Real life stories of people who made their passions their professions.

October 21, 2006

Among all the American consultants that I have mentioned in my links, previous posts and articles. I have found both the life story and work of Craig Nathanson the most inspiring. Co-sufferers have defined the wrong occupation as “spiritual suicide” and “lifetime imprisonment”. Craig, more than anybody else has made the career transition process(studies show that it can take anything between three to five years)seem smoother if not easier.

Among the numerous comments to my previous posts that I have recd so far, I don’t recall reading a single optimistic comment regarding career transition’s feasibility is . Most people say that they agree with me but beyond a stage, compromise becomes inevitable.

I have always been of the view that career consultants are happiness counsellors since a majority of time is spent at work. I feel that Craig, more than anybody else lives upto that description. He has also been kind enough to share the inspiring stories of many of his clients. Before we proceed to that, let’s have his life story from the great man himself (extract from his webstie):-

“After 25 years in Corporate America being good at what I did, but never liking it, I walked away. I walked away from faceless products, faceless bosses and pointless meetings. Over the next 4 years, I pursued my life’s passion — helping others of my age find the will and the strength to pursue their own passions. This change has given me peace and joy because I am now living my life with authenticity and integrity, and I am now being true to who I really am. But this change did not come without a price.I had to give up my million dollar house and I ended up in bankruptcy. The best I could afford was a 400 square foot, one bedroom apartment. Living an authentic life also meant that I could no longer stay in my lifeless and abusive marriage. As you can imagine, this was a very difficult time and there were days I wasn’t sure that I would be able to feed my kids. I remember once trying to find a pawn shop to sell my wedding ring to buy food. But we grew closer as a family and we had many fun-filled pizza and popcorn nights at home on the floor (no furniture!). Although I didn’t plan for this extreme situation, I did want to teach my kids a lesson about life and authenticity and what it meant to have integrity. Will you go homeless or die?You probably won’t die but you may have to re-define what homeless means. Following your vocational passion is not easy. It may be the hardest thing you will ever do.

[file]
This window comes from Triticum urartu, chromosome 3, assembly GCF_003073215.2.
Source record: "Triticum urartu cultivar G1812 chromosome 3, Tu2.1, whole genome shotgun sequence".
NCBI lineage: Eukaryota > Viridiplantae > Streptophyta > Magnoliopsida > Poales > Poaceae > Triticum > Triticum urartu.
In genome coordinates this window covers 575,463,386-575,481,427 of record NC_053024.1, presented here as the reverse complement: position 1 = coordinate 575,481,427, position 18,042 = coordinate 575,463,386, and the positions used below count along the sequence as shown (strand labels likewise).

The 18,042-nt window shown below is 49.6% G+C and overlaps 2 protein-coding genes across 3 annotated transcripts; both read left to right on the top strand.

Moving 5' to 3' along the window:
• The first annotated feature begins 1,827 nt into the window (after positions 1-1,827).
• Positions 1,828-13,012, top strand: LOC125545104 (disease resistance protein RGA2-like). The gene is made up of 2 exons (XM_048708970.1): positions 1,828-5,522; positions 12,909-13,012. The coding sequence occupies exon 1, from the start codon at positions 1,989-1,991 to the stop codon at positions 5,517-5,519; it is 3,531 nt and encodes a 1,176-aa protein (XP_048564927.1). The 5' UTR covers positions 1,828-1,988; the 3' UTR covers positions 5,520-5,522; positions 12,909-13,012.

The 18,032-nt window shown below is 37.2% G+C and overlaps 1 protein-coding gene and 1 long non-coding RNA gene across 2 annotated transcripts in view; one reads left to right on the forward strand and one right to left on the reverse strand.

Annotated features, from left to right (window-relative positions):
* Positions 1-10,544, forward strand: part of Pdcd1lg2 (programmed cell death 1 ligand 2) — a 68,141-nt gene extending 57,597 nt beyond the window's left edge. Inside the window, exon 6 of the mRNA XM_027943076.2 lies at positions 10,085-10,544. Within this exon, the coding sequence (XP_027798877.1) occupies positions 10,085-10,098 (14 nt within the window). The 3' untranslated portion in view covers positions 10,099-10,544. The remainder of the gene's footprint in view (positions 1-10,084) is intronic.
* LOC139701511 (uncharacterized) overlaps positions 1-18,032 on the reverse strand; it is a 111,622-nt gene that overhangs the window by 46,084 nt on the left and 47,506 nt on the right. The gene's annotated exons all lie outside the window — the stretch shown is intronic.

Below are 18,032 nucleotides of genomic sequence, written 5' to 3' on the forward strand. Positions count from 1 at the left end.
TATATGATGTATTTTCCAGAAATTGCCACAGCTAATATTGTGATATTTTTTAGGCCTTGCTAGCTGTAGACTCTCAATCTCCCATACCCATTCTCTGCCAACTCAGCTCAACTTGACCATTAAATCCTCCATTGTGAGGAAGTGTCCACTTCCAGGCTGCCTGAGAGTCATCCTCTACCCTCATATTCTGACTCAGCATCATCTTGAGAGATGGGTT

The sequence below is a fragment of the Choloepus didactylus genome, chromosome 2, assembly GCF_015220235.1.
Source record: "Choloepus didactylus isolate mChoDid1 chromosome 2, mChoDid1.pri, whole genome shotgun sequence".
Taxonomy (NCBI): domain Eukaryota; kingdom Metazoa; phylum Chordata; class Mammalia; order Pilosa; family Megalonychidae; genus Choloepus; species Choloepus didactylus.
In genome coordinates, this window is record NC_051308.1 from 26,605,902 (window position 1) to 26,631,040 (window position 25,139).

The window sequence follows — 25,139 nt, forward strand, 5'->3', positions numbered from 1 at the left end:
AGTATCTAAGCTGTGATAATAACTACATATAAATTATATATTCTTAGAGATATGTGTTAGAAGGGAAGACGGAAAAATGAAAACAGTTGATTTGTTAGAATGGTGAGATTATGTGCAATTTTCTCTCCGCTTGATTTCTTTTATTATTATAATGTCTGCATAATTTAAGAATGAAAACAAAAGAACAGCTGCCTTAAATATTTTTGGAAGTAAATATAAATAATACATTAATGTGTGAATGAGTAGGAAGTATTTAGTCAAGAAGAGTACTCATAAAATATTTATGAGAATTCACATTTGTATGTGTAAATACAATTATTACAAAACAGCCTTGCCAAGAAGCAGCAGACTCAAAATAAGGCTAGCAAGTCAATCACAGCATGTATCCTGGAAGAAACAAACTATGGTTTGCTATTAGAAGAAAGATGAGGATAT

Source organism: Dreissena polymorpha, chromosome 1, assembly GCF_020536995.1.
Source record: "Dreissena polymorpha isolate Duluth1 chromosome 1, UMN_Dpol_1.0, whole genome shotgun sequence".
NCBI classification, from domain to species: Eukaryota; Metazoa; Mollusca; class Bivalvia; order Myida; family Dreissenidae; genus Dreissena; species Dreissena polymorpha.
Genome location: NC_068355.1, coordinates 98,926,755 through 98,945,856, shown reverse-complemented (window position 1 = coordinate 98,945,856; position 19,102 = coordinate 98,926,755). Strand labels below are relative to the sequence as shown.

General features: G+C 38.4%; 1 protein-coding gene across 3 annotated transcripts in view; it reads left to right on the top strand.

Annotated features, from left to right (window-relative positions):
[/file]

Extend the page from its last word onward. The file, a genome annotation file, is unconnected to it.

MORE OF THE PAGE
I had days with no money, no gas and little food for the kids to eat. Yet somehow, someway, I always managed to come through when it counted.Even as I went through this time of crisis, I wrote and published a book, started a private practice, and started teaching, speaking and creating CDs and other products all targeted at those over 40.

My father’s suicide not long after his retirement just served to strengthen my belief that we all should be doing what we love. If he had found and pursued his life’s passion, perhaps he would still be alive today.One of the things that got me through was my deep belief in my new life mission: that the world would be a better place if we all did what we love.

I second that wholeheartedly since a majority of waking time is spent at work.

The link of the inspiring real life stories that Craig has helped are:-

Real life examples from Craig Nathanson

Craig has also been kind enough to share his numerous stimulating writeups:-

Interesting articles from Craig Nathanson

I have suggested in my previous posts that if the United States has such a serious problem, India with its huge population and lack of resources is bound to be worse. Where are the Craig Nathanson’s of India? For that matter, where are the real life stories of India?
We have had enough of theory and from next post onwards, I am going to try and feature Indian examples. Contributions are welcome.